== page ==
Let be the number of attention heads in each position of layer 1. First, assume there is some input that has many -depending layer-1 heads. Assume the number of such inputs is larger than for some . Then, the number of pairs of inputs and depending level-2 heads would be more than for this . On the other hand, there are only many pairs of inputs and depending layer-1 heads – contradiction. Thus, the number of such inputs is at most for all . We can therefore modify the restriction so that they are set to some fixed value (doesn’t matter which one) for these inputs, and unchanged for the others. After this manipulation, every input has at most many -depending layer-1 heads, independent of .
Furthermore, assume the number of inputs with depending layer-0 activations is . Then the number of pairs of inputs and layer-0 activations is . But there are at most such pairs, contradiction. So the number of inputs with depending layer-0 heads is . We can again restrict these inputs to some fixed value (again, it doesn’t matter which one).
After these preparations,
for all sufficiently large .
Part 2: Constructing Restrictions
After the previous part, we are in the setting where every input has many depending layer-1 heads, and consequently every layer-1 head has at most many -neighbors (for any ). Also, every input has depending layer-0 heads.
In order to prove the existence of suitable input restrictions, we apply the “probabilistic method”: we define a probability distribution over restrictionsof inputs, and show that the probability mass assigned to restrictions of the type we require is strictly greater than zero, showing that such a restriction exists.
For each input length , define the distribution that independently assigns to each input position the symbol with probability (to be chosen later), and or with equal probability else. On those inputs where , we restrict this random restriction to agree with . For the -th layer-1 attention head (there are at most many such), define to be the event that, for the -th head, none of are assigned the value that produces the highest attention weight (each of these is assigned either the other value, or ). Define to be the event that more than many inputs are set to .
We first show that the probability of decays exponentially in . Let () be the event that the layer-0 activation is not assigned the value that produces the highest attention weight, for the given attention head . Note that . We have . Any can be statistically dependent on at most other events . Therefore, there is a set of independent events among these. Call these . Then , and thus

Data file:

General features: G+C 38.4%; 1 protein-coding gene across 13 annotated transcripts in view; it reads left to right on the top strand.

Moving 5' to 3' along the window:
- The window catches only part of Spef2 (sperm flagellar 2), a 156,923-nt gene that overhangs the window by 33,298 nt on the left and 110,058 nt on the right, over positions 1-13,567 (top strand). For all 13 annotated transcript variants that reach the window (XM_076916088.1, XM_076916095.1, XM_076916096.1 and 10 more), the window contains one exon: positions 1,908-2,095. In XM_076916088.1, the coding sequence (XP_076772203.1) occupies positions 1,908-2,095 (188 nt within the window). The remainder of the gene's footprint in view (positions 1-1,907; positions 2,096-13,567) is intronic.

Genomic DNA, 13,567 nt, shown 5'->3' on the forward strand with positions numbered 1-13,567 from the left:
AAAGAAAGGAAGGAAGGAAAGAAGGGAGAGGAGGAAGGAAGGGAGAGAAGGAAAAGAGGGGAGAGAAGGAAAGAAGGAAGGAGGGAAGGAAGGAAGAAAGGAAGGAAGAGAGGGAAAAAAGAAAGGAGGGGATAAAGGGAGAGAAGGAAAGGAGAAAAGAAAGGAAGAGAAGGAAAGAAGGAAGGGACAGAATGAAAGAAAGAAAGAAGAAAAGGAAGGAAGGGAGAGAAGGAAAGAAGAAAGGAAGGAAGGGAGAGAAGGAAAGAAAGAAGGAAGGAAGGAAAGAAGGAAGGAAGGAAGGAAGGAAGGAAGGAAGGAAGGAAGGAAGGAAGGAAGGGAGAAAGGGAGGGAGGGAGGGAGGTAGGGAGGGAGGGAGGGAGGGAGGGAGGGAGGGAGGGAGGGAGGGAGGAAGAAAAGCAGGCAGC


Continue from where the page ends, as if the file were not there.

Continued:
Furthermore, a Chernoff bound gives Mitzenmacher and Upfal (2005)
since the number of independent multinomial samples in the sampling of is at least . We want to show that we can find , such that the following holds:
where . Once we have shown this, then by the asymmetric Lovász Local Lemma Mitzenmacher and Upfal (2005), there is some input restriction that avoids all events .
Choose , . First, we need to satisfy
For the RHS,
where we choose . So, if we choose large enough (independently of ), the RHS can be made arbitrarily close to , in particular, greater than the LHS.
In order to also satisfy
make , large enough to satisfy the inequality (again, choosing independent of ). In conclusion, there exists, for each sufficiently-large , a restriction that avoids all events .
With such a , is at least
for all sufficiently large . Then choose small, small, and (such that ) in such a way to achieve .
We now note that, since every layer-1 head depends only on many inputs after applying , each layer-1 activation only depends on many inputs. We can thus collapse layers 0 and 1, converting layer-1 activations into layer-0 activations , and obtain a -transformer performing the same computation as before when is applied. This concludes the proof of the Depth Reduction Lemma.
5 Results for Soft Attention
In the previous section, we showed that transformers using hard attention are not able to recognize a range of core formal languages. In this section, we study soft attention. Here, we will use the smoothness of the operations used in transformers to show that any transformer, as inputs get longer, will not be able to robustly separate members of the languages from other inputs. The idea behind the proof is that the impact of any single input on the output of the transformer is small if the input is long:
If we exchange one input symbol, then the change in the resulting activations at the decoder layers is bounded as with constants depending on the parameter matrices, where is the input length.
This contrasts with recurrent networks: Changing a single input can have nonnegligible impact on the final state even for very long input. E.g., an RNN recognizing Parity through a hidden state that encodes parity of the current prefix will flip its hidden state if a single input bit is flipped.
This result entails that, as inputs become longer, soft attention transformers cannot robustly model many formal languages, and cannot even achieve good cross-entropies on a large class of prediction problems. To make this precise, we take a more quantitative angle and assign probability distributions over inputs for each input length , and consider the behavior of cross-entropy as . For Parity, we simply consider the distribution over i.i.d. bitstrings of length , and consider the task of predicting whether the next symbol can be the EndOfSequence symbol – which is true if and only if the prefix has an even number of ones. For 2Dyck
, we take the uniform distribution of well-bracketed prefixes of length, and ask the model to classify the set of valid next characters, which is a subset of .333Only an exponentially small subset of the strings over symbols are well-labeled; thus, cross-entropy on the classification task is less meaningful for this language. Considering prediction of the next symbol sidesteps this issue. We consider the problem of predicting the label from the input separately for each input length , and consider cross-entropy as .